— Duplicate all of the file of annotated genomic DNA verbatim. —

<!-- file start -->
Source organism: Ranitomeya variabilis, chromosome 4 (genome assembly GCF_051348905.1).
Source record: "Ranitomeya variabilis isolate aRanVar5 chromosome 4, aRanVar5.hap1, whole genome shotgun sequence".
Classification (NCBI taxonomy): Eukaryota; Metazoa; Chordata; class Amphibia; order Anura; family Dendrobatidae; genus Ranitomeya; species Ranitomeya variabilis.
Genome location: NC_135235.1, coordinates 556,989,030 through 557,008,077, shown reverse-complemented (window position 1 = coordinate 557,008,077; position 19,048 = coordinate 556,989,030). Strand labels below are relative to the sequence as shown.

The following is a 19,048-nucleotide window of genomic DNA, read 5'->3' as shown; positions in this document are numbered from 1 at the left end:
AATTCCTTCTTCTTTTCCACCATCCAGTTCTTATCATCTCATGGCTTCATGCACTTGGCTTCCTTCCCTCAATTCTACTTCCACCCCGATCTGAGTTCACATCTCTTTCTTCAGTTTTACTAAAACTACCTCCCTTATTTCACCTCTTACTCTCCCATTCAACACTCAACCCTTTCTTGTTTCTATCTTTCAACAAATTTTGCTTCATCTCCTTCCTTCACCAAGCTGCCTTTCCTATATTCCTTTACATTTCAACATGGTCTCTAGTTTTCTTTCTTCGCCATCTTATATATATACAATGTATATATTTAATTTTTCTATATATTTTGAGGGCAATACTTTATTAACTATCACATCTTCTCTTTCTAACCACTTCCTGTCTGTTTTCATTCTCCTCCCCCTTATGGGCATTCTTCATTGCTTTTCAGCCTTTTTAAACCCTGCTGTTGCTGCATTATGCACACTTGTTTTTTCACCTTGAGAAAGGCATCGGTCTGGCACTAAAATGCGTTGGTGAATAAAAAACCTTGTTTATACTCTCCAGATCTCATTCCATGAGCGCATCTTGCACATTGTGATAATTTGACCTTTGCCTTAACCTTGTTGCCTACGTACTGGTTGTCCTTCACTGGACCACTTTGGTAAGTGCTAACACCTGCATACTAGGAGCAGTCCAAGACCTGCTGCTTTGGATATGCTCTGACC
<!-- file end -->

Source organism: Ranitomeya variabilis, chromosome 4 (genome assembly GCF_051348905.1).
Source record: "Ranitomeya variabilis isolate aRanVar5 chromosome 4, aRanVar5.hap1, whole genome shotgun sequence".
Classification (NCBI taxonomy): Eukaryota; Metazoa; Chordata; class Amphibia; order Anura; family Dendrobatidae; genus Ranitomeya; species Ranitomeya variabilis.
Genome location: NC_135235.1, coordinates 556,989,030 through 557,008,077, shown reverse-complemented (window position 1 = coordinate 557,008,077; position 19,048 = coordinate 556,989,030). Strand labels below are relative to the sequence as shown.

The following is a 19,048-nucleotide window of genomic DNA, read 5'->3' as shown; positions in this document are numbered from 1 at the left end:
AATTCCTTCTTCTTTTCCACCATCCAGTTCTTATCATCTCATGGCTTCATGCACTTGGCTTCCTTCCCTCAATTCTACTTCCACCCCGATCTGAGTTCACATCTCTTTCTTCAGTTTTACTAAAACTACCTCCCTTATTTCACCTCTTACTCTCCCATTCAACACTCAACCCTTTCTTGTTTCTATCTTTCAACAAATTTTGCTTCATCTCCTTCCTTCACCAAGCTGCCTTTCCTATATTCCTTTACATTTCAACATGGTCTCTAGTTTTCTTTCTTCGCCATCTTATATATATACAATGTATATATTTAATTTTTCTATATATTTTGAGGGCAATACTTTATTAACTATCACATCTTCTCTTTCTAACCACTTCCTGTCTGTTTTCATTCTCCTCCCCCTTATGGGCATTCTTCATTGCTTTTCAGCCTTTTTAAACCCTGCTGTTGCTGCATTATGCACACTTGTTTTTTCACCTTGAGAAAGGCATCGGTCTGGCACTAAAATGCGTTGGTGAATAAAAAACCTTGTTTATACTCTCCAGATCTCATTCCATGAGCGCATCTTGCACATTGTGATAATTTGACCTTTGCCTTAACCTTGTTGCCTACGTACTGGTTGTCCTTCACTGGACCACTTTGGTAAGTGCTAACACCTGCATACTAGGAGCAGTCCAAGACCTGCTGCTTTGGATATGCTCTGACC